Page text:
One thing that has changed in the 8 years since I last bought one, is that instead of 2 water inlets for hot and cold, there is now just one. Cold water only machines are apparently the norm now (here in the UK at least) for a number of reasons discussed in detail by service engineer and white goods expert Andy Trigg. Chief among them is that modern washers use much less water then in the past, and heating this small amount in the machine is usually more efficient than using water pre-heated by your boiler, which will have cooled in the pipes and therefore take time to run hot.
We tend to think of electronic devices as evolving to become increasingly complex as more features and "intelligence" are built in to each new generation. Here though is an admirable example of an element being deliberately taken away and sold to us as a "feature".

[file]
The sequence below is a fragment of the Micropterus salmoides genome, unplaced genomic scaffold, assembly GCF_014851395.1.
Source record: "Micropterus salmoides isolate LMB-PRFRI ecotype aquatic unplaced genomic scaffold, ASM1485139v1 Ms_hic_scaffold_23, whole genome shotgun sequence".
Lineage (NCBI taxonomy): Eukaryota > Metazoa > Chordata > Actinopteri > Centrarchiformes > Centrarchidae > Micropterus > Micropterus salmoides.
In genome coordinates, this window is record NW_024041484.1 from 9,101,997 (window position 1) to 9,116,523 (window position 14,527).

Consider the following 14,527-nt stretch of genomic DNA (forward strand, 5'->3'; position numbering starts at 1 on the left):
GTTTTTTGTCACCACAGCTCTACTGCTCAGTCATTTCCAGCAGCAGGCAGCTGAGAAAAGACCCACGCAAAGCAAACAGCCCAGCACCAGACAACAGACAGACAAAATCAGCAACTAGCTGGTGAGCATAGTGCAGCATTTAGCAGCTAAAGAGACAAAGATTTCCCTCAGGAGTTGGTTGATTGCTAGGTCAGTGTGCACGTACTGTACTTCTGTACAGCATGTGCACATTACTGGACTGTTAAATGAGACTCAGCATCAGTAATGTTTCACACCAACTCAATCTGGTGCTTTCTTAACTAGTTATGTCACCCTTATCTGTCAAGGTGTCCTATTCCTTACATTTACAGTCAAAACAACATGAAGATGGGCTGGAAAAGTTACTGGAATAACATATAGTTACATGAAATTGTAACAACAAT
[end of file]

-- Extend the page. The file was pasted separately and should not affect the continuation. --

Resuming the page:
However, simplicity isn't about blindly removing things. Every decision, whether adding or removing something, needs to be weighed up carefully and justified.
While I'm instinctively attracted to the idea of machines with fewer parts and therefore fewer things to go wrong (and of course to the environmental benefits of using less energy), there are valid arguments in favour of keeping the more complicated dual-inlet design, as put forward by several participants in a lengthy discussion on Andy's blog.
As I rarely wash above 30° I'm more than happy to dispense with the (for me) unnecessary complexity of a second pipe/inlet, but the point is that decisions about how simple things should be are rarely simple.
However much we may value and strive for simplicity, it's important to accept that a degree of complexity may well be justified.Back to the top